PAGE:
By Pawan Goyal
Ever since GoI mandated linking Aadhaar to PAN (Permanent Account Number), there has been much debate about how the Unique Identification (UID) number invades citizens’ privacy. While there are valid concerns around Aadhaar data, the privacy issues with data collected by pervasive digital services are equally, if not more, important.
It is hard to imagine a life without Google, WhatsApp, Facebook, Uber and Ola, Flipkart and Amazon, Netflix, Paytm, et al. These services have made information ubiquitous, connected the world, and improved the quality of life. However, these services also collect huge amount of data about every individual who uses these services. Your friends and relatives, your intimate conversations, the places you visit, the amount of time you spend at different locations, the things you buy, your interests, your political views — all are pieces of data known to these services.
If one puts all these data together, one can build a better picture of an individual then, perhaps the individual himself. Now imagine all this data of Indian citizens available to, say, an intelligence agency of a foreign government.
The possibilities of using this data are endless. If a policy decision is likely to be unfavourable for a country, the agency can dig up dirt using the digital data on, say, a key policymaker, and make her change the decision.
If a politician or an industrialist is not favourably disposed towards a country, the latter can start targeting him with messages to change his opinion. It can detect troop movement just based on location data change of armymen, and obtain military intelligence. Who needs spies when you have access to digital data?
But Indian laws will protect such information from foreign intelligence agencies and governments, right? Wrong. There is no law that protects Indian citizens’ data getting into the hands of a foreign entity. In fact, the US National Security Agency’s PRISM global internet surveillance programme collects exactly such information. So why do Indian laws not provide protection against such access? The issue has to do with where the data is ‘resident’ (read: stored).
I live abroad, but on server
Data is protected under the laws of the land where it is stored. The data collected by the aforementioned services are resident outside India, mostly in the US. Thus, US data protection laws apply to them.
These laws restrict US government access to US citizens’ data. However, no protection is afforded to non-US citizen data. So, the US government can have as much access as the service providers are willing — or directed by court — to provide.
To allay privacy concerns of the EU, the US passed the Judicial Redressal Act in 2015. This law protects the privacy of a citizen of a country, to a limited extent, if there is a treaty between the US and that country. India is not covered in this Act. Furthermore, the Donald Trump administration has weakened the protection offered under the Act.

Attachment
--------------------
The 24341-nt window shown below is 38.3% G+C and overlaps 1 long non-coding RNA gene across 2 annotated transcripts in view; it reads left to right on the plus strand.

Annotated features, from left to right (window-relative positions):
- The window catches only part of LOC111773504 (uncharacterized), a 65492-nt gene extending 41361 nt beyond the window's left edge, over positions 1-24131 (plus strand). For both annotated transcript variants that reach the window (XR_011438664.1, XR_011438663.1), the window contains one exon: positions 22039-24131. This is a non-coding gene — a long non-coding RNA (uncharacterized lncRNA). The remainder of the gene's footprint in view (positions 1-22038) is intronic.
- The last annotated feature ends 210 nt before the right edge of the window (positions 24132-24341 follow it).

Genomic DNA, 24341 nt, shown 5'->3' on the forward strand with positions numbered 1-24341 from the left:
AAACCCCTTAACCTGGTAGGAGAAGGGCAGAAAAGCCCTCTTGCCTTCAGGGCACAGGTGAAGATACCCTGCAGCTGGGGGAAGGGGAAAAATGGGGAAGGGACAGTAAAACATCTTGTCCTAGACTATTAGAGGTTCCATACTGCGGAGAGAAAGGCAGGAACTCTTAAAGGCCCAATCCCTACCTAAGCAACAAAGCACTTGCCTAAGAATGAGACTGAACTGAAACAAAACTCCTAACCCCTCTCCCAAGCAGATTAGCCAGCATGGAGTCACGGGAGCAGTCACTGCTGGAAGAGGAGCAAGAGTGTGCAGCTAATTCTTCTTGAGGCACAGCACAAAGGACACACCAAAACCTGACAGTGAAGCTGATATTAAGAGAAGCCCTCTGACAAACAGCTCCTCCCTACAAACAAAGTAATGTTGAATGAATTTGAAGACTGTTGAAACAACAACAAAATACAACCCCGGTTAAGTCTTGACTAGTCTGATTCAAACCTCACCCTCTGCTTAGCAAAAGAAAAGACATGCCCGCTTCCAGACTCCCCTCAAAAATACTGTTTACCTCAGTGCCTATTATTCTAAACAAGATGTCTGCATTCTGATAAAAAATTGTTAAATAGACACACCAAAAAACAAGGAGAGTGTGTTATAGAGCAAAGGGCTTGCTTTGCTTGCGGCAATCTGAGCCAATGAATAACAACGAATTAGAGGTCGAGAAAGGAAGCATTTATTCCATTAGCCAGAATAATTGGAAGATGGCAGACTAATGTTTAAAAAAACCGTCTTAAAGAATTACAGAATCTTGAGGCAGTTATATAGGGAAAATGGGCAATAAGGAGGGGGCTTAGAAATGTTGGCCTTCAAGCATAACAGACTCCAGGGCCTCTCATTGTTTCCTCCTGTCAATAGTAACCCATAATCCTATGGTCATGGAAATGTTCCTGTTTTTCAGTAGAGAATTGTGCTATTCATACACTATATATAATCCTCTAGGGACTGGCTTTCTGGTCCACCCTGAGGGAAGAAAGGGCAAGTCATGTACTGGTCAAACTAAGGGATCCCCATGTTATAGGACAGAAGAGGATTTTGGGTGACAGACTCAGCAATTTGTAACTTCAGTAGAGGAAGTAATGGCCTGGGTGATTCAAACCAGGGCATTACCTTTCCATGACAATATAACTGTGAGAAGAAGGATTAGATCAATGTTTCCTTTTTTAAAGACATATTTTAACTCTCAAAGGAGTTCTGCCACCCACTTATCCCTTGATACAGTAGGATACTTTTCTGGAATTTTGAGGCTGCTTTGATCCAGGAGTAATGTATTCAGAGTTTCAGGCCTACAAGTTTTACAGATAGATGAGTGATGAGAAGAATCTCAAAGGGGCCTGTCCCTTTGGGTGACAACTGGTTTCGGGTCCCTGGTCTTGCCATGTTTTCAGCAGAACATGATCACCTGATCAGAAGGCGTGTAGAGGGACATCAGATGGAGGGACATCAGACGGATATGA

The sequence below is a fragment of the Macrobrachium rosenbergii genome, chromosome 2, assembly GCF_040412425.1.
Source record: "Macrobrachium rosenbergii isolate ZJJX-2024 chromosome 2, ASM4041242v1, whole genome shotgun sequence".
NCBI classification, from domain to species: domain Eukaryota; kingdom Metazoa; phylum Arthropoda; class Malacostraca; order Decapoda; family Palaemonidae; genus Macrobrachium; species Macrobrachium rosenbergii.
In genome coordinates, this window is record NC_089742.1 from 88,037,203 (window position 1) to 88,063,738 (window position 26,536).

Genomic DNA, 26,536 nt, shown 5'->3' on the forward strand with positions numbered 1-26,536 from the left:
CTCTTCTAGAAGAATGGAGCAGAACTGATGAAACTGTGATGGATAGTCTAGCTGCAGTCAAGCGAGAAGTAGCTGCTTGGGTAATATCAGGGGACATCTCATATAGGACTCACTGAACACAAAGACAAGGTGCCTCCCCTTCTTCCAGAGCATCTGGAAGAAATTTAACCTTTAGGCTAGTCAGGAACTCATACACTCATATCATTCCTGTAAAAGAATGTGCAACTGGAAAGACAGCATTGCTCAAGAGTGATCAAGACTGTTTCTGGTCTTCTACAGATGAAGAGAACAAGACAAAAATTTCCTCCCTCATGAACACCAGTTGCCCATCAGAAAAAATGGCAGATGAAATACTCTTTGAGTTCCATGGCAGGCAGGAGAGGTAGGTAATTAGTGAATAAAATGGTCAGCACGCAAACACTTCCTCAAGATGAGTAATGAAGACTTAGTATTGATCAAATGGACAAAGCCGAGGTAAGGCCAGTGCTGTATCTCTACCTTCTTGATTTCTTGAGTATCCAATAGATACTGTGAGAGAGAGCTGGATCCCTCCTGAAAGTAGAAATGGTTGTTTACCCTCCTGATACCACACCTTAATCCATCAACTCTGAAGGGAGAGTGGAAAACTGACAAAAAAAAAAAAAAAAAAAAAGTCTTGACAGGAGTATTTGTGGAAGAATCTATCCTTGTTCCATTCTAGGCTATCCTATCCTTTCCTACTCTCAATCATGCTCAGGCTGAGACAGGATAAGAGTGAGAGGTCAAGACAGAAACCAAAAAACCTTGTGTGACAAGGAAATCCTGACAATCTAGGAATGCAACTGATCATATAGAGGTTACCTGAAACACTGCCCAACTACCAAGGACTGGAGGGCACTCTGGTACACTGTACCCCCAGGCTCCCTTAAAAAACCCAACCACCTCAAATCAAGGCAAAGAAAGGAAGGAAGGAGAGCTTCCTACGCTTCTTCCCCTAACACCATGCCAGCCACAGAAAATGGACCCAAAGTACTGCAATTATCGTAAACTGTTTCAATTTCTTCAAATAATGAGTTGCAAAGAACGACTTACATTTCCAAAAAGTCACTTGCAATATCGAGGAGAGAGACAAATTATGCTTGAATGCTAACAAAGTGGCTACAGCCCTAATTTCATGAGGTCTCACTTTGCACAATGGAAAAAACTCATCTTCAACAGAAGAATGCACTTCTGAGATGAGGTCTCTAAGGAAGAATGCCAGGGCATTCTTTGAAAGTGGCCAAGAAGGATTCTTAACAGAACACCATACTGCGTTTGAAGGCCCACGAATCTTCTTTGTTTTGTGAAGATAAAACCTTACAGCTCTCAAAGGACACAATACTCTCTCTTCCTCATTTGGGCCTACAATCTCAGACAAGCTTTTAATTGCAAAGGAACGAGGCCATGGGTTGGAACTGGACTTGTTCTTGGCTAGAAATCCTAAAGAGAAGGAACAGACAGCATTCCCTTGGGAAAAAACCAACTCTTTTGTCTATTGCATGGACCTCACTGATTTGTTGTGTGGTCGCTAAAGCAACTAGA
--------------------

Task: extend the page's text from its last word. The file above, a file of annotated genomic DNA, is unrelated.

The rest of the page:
So, what should GoI do to protect its citizens’ data and keep it private? It needs to create data residency laws that mandate that services that store personally identifiable information should store them in India so that the data remains under the jurisdiction of Indian courts.
In April, Attorney General of India Mukul Rohatgi promised to bring a data protection law by October. That is great. But without data being resident in India, Indian privacy laws will have little relevance for a vast majority of data collected on Indian citizens that resides outside India.
Data residency laws have already been enacted by Russia and China. The EU is in the process of enacting them. Beijing has an additional draft law out for comment that will require any foreign-owned entity to certify that any data taken out of China’s borders will not impact national security or interests.
India has taken limited steps in this direction. Any data that is part of any government digital service, such as Aadhaar, is mandated to be resident in India. It now needs to extend the same regulation to protect nongovernment-owned citizen data.
One issue often raised against data residency laws is that they will make it hard for new services to gain a foothold in a new country. For example, if WhatsApp was required to have data resident in India, due to costs, it may have never introduced the service here.
This issue can be addressed by ensuring that data residency laws come into effect only once the service has a material number of citizens using it. So, services will incur increased costs of data residency only when they have reached a scale at which they can afford it.
Data is the New Weapon
Currently, Indian agencies are at the mercy of foreign agencies to get data of its own citizens. This isn’t desirable from a security perspective. Indian agencies should be able to get access to citizen data that is permissible by Indian laws.
The next war will not be physical, it will be in cyberspace, and data will be key weapons. We need to protect our weapons, and prevent colonisation — in whatever seemingly benign form it may be attempted by foreign private companies or governments —all over again.
(The writer is general manager in a software firm)